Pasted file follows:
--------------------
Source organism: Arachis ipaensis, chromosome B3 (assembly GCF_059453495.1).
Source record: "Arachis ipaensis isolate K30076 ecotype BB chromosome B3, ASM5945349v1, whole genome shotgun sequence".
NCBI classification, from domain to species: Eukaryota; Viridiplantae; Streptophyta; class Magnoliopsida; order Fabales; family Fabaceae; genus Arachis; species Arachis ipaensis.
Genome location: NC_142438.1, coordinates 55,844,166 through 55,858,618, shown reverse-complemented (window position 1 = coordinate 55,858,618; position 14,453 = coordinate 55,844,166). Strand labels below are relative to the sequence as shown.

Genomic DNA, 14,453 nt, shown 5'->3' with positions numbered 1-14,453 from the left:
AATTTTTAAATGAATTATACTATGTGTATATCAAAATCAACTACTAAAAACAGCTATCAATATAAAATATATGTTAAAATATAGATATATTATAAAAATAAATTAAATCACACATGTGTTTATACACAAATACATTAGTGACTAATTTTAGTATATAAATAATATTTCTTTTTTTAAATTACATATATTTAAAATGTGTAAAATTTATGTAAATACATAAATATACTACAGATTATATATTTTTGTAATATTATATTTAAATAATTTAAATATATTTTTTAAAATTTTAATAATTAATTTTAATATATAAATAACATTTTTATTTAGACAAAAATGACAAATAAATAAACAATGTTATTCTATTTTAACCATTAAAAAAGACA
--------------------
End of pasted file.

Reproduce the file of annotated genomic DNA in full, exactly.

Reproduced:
Source organism: Arachis ipaensis, chromosome B3 (assembly GCF_059453495.1).
Source record: "Arachis ipaensis isolate K30076 ecotype BB chromosome B3, ASM5945349v1, whole genome shotgun sequence".
NCBI classification, from domain to species: Eukaryota; Viridiplantae; Streptophyta; class Magnoliopsida; order Fabales; family Fabaceae; genus Arachis; species Arachis ipaensis.
Genome location: NC_142438.1, coordinates 55,844,166 through 55,858,618, shown reverse-complemented (window position 1 = coordinate 55,858,618; position 14,453 = coordinate 55,844,166). Strand labels below are relative to the sequence as shown.

Genomic DNA, 14,453 nt, shown 5'->3' with positions numbered 1-14,453 from the left:
AATTTTTAAATGAATTATACTATGTGTATATCAAAATCAACTACTAAAAACAGCTATCAATATAAAATATATGTTAAAATATAGATATATTATAAAAATAAATTAAATCACACATGTGTTTATACACAAATACATTAGTGACTAATTTTAGTATATAAATAATATTTCTTTTTTTAAATTACATATATTTAAAATGTGTAAAATTTATGTAAATACATAAATATACTACAGATTATATATTTTTGTAATATTATATTTAAATAATTTAAATATATTTTTTAAAATTTTAATAATTAATTTTAATATATAAATAACATTTTTATTTAGACAAAAATGACAAATAAATAAACAATGTTATTCTATTTTAACCATTAAAAAAGACA